Describes a journey of exploitation. It is a ‘slow’ and often long phase of growth and building connections and interaction. Optimization, structure, clarity and growing certainty are the keys. Eventually, too much of all this means the organization loses its adaptive capacity: it becomes very difficult to effectively respond to change. Taken too far, the company gets stuck in a rigidity trap. Getting out of the trap is painful and will be paired with a non-healthy dose of chaos.


In this phase a selection of options from the re-designed opportunities for change are tested against the market and each other. One or a few innovations begin to define the characteristics of the transformed system. Patterns of interactions between people and (financial) resource flows are loose, though start to shape towards the end of this phase.

Once the shaping of the reformed, redesigned, transformed (take your pick) organization starts we can see a number of things happening in the organization.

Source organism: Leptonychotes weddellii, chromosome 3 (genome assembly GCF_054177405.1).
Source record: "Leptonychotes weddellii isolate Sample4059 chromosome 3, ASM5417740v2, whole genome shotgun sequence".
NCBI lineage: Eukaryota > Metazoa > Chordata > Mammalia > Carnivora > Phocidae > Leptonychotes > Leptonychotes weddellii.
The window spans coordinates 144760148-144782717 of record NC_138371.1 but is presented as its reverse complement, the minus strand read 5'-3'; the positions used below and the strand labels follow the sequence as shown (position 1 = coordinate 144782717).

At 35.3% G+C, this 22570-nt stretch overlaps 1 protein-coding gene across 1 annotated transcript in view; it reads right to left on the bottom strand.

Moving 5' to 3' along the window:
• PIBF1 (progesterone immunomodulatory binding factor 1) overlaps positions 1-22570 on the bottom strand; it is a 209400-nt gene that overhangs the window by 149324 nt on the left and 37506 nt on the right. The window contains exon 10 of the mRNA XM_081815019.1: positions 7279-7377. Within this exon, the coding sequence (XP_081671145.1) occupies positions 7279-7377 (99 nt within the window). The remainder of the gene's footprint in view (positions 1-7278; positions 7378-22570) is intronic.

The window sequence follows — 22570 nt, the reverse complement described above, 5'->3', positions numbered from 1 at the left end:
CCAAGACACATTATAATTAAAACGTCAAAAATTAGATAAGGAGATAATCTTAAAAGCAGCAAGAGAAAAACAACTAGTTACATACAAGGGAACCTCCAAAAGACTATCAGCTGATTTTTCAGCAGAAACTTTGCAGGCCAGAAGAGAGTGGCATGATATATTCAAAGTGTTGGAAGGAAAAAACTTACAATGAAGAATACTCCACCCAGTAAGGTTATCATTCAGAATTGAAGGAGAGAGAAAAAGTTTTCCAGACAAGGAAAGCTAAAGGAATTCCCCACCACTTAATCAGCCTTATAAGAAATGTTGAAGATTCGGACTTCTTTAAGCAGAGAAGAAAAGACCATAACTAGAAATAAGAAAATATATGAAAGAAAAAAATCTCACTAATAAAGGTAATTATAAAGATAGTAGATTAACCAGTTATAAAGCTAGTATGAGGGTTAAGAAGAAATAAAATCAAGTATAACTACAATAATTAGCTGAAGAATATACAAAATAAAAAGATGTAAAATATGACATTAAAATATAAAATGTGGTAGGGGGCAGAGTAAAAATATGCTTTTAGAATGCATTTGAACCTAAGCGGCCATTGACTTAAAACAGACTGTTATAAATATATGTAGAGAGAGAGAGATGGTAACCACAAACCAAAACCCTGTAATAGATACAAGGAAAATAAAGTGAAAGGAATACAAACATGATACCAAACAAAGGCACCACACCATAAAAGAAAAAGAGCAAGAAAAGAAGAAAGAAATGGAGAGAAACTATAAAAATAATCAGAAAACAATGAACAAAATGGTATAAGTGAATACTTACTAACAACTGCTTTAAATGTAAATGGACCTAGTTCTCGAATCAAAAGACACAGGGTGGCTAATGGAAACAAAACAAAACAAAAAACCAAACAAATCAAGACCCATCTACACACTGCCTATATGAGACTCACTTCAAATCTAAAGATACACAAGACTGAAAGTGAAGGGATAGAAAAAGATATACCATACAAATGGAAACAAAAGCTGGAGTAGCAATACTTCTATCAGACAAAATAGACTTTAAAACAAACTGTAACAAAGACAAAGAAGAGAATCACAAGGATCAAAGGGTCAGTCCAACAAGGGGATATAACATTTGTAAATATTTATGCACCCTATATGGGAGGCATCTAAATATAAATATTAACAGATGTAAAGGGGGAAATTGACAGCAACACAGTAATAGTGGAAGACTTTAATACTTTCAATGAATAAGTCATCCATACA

From the perspective of change, this phase characterizes itself by a redefinition of the ‘type of change’. The release and reorganization phases are all about transformational change. The growth stage is the bridge from transformational change to optimization (call it ‘normal’ change). This doesn’t make the change easier, though it might be perceived as such. There’s still a lot of moving parts that only slowly form clear patterns and interactions.

The danger in this phase is what I like to call ‘false certainty’. Because we’re out of the chaos, people feel ‘relieved’. They re-found energy, they’re on the way to the longed for stability. However, integrating the new solutions with what once were the solutions, discovering the right place, time, structure, and way to introduce the solution into the company’s fabric, is a journey of its own.